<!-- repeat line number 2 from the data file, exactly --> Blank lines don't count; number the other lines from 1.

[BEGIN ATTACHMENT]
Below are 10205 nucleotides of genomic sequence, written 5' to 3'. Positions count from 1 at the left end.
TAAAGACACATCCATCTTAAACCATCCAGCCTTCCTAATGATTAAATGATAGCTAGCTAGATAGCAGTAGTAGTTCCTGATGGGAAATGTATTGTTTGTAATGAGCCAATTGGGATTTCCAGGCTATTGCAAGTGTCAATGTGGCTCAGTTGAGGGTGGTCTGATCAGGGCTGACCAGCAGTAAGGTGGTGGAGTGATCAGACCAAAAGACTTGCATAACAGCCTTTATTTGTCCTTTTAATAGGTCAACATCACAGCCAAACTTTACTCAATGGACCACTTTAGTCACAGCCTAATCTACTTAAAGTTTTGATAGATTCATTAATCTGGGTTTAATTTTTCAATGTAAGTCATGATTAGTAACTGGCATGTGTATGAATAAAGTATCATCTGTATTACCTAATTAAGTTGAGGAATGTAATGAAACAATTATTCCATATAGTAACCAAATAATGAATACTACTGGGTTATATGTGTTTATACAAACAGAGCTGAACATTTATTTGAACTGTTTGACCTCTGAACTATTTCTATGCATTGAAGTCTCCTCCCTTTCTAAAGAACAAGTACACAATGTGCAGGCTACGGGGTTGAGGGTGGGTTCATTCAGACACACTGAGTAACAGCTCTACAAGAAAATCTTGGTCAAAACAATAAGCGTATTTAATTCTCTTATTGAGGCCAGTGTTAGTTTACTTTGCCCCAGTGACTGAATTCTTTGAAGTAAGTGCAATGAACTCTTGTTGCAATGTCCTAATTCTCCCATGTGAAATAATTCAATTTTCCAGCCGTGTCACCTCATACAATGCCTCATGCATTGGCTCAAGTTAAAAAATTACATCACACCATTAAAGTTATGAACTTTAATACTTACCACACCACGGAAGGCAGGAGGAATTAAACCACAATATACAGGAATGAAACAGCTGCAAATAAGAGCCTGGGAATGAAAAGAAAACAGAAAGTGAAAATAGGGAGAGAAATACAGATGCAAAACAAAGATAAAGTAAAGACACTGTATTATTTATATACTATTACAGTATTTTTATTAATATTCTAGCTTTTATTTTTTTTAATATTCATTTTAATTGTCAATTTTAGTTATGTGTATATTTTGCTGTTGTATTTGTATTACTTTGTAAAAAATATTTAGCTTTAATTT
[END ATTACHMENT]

TAAAGACACATCCATCTTAAACCATCCAGCCTTCCTAATGATTAAATGATAGCTAGCTAGATAGCAGTAGTAGTTCCTGATGGGAAATGTATTGTTTGTAATGAGCCAATTGGGATTTCCAGGCTATTGCAAGTGTCAATGTGGCTCAGTTGAGGGTGGTCTGATCAGGGCTGACCAGCAGTAAGGTGGTGGAGTGATCAGACCAAAAGACTTGCATAACAGCCTTTATTTGTCCTTTTAATAGGTCAACATCACAGCCAAACTTTACTCAATGGACCACTTTAGTCACAGCCTAATCTACTTAAAGTTTTGATAGATTCATTAATCTGGGTTTAATTTTTCAATGTAAGTCATGATTAGTAACTGGCATGTGTATGAATAAAGTATCATCTGTATTACCTAATTAAGTTGAGGAATGTAATGAAACAATTATTCCATATAGTAACCAAATAATGAATACTACTGGGTTATATGTGTTTATACAAACAGAGCTGAACATTTATTTGAACTGTTTGACCTCTGAACTATTTCTATGCATTGAAGTCTCCTCCCTTTCTAAAGAACAAGTACACAATGTGCAGGCTACGGGGTTGAGGGTGGGTTCATTCAGACACACTGAGTAACAGCTCTACAAGAAAATCTTGGTCAAAACAATAAGCGTATTTAATTCTCTTATTGAGGCCAGTGTTAGTTTACTTTGCCCCAGTGACTGAATTCTTTGAAGTAAGTGCAATGAACTCTTGTTGCAATGTCCTAATTCTCCCATGTGAAATAATTCAATTTTCCAGCCGTGTCACCTCATACAATGCCTCATGCATTGGCTCAAGTTAAAAAATTACATCACACCATTAAAGTTATGAACTTTAATACTTACCACACCACGGAAGGCAGGAGGAATTAAACCACAATATACAGGAATGAAACAGCTGCAAATAAGAGCCTGGGAATGAAAAGAAAACAGAAAGTGAAAATAGGGAGAGAAATACAGATGCAAAACAAAGATAAAGTAAAGACACTGTATTATTTATATACTATTACAGTATTTTTATTAATATTCTAGCTTTTATTTTTTTTAATATTCATTTTAATTGTCAATTTTAGTTATGTGTATATTTTGCTGTTGTATTTGTATTACTTTGTAAAAAATATTTAGCTTTAATTT